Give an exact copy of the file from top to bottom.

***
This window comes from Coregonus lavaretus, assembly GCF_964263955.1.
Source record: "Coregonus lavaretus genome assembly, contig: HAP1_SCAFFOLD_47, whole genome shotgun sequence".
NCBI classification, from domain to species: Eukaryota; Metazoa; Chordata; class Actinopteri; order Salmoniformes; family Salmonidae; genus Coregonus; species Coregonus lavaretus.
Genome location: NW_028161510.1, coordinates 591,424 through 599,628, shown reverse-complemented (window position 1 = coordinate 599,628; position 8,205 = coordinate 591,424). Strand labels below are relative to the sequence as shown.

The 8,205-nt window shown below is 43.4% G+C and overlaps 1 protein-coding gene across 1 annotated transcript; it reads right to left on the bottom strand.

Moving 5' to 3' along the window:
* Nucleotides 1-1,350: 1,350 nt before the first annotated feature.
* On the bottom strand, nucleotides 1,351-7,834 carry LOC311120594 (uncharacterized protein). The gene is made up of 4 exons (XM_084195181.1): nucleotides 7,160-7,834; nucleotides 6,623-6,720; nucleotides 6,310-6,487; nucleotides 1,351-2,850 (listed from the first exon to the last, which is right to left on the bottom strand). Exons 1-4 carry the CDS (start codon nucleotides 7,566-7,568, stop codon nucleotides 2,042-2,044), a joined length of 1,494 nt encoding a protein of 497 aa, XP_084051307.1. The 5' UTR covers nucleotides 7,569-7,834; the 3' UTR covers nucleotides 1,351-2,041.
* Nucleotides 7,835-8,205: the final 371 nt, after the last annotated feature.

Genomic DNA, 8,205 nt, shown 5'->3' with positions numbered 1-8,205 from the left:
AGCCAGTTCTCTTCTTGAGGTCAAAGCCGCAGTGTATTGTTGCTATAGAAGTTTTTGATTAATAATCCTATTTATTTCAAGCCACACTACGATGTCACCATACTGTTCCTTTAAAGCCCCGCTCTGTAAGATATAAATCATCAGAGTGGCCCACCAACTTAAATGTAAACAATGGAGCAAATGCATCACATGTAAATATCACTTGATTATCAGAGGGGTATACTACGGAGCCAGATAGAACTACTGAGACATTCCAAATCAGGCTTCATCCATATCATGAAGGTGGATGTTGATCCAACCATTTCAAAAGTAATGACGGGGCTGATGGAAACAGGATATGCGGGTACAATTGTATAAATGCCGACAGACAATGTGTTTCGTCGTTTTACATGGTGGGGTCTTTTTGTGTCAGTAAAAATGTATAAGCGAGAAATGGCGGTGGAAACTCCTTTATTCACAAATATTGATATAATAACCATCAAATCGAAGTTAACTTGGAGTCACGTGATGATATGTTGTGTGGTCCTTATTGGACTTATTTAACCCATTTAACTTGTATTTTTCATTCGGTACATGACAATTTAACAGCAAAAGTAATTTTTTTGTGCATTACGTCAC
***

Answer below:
This window comes from Coregonus lavaretus, assembly GCF_964263955.1.
Source record: "Coregonus lavaretus genome assembly, contig: HAP1_SCAFFOLD_47, whole genome shotgun sequence".
NCBI classification, from domain to species: Eukaryota; Metazoa; Chordata; class Actinopteri; order Salmoniformes; family Salmonidae; genus Coregonus; species Coregonus lavaretus.
Genome location: NW_028161510.1, coordinates 591,424 through 599,628, shown reverse-complemented (window position 1 = coordinate 599,628; position 8,205 = coordinate 591,424). Strand labels below are relative to the sequence as shown.

The 8,205-nt window shown below is 43.4% G+C and overlaps 1 protein-coding gene across 1 annotated transcript; it reads right to left on the bottom strand.

Moving 5' to 3' along the window:
* Nucleotides 1-1,350: 1,350 nt before the first annotated feature.
* On the bottom strand, nucleotides 1,351-7,834 carry LOC311120594 (uncharacterized protein). The gene is made up of 4 exons (XM_084195181.1): nucleotides 7,160-7,834; nucleotides 6,623-6,720; nucleotides 6,310-6,487; nucleotides 1,351-2,850 (listed from the first exon to the last, which is right to left on the bottom strand). Exons 1-4 carry the CDS (start codon nucleotides 7,566-7,568, stop codon nucleotides 2,042-2,044), a joined length of 1,494 nt encoding a protein of 497 aa, XP_084051307.1. The 5' UTR covers nucleotides 7,569-7,834; the 3' UTR covers nucleotides 1,351-2,041.
* Nucleotides 7,835-8,205: the final 371 nt, after the last annotated feature.

Genomic DNA, 8,205 nt, shown 5'->3' with positions numbered 1-8,205 from the left:
AGCCAGTTCTCTTCTTGAGGTCAAAGCCGCAGTGTATTGTTGCTATAGAAGTTTTTGATTAATAATCCTATTTATTTCAAGCCACACTACGATGTCACCATACTGTTCCTTTAAAGCCCCGCTCTGTAAGATATAAATCATCAGAGTGGCCCACCAACTTAAATGTAAACAATGGAGCAAATGCATCACATGTAAATATCACTTGATTATCAGAGGGGTATACTACGGAGCCAGATAGAACTACTGAGACATTCCAAATCAGGCTTCATCCATATCATGAAGGTGGATGTTGATCCAACCATTTCAAAAGTAATGACGGGGCTGATGGAAACAGGATATGCGGGTACAATTGTATAAATGCCGACAGACAATGTGTTTCGTCGTTTTACATGGTGGGGTCTTTTTGTGTCAGTAAAAATGTATAAGCGAGAAATGGCGGTGGAAACTCCTTTATTCACAAATATTGATATAATAACCATCAAATCGAAGTTAACTTGGAGTCACGTGATGATATGTTGTGTGGTCCTTATTGGACTTATTTAACCCATTTAACTTGTATTTTTCATTCGGTACATGACAATTTAACAGCAAAAGTAATTTTTTTGTGCATTACGTCAC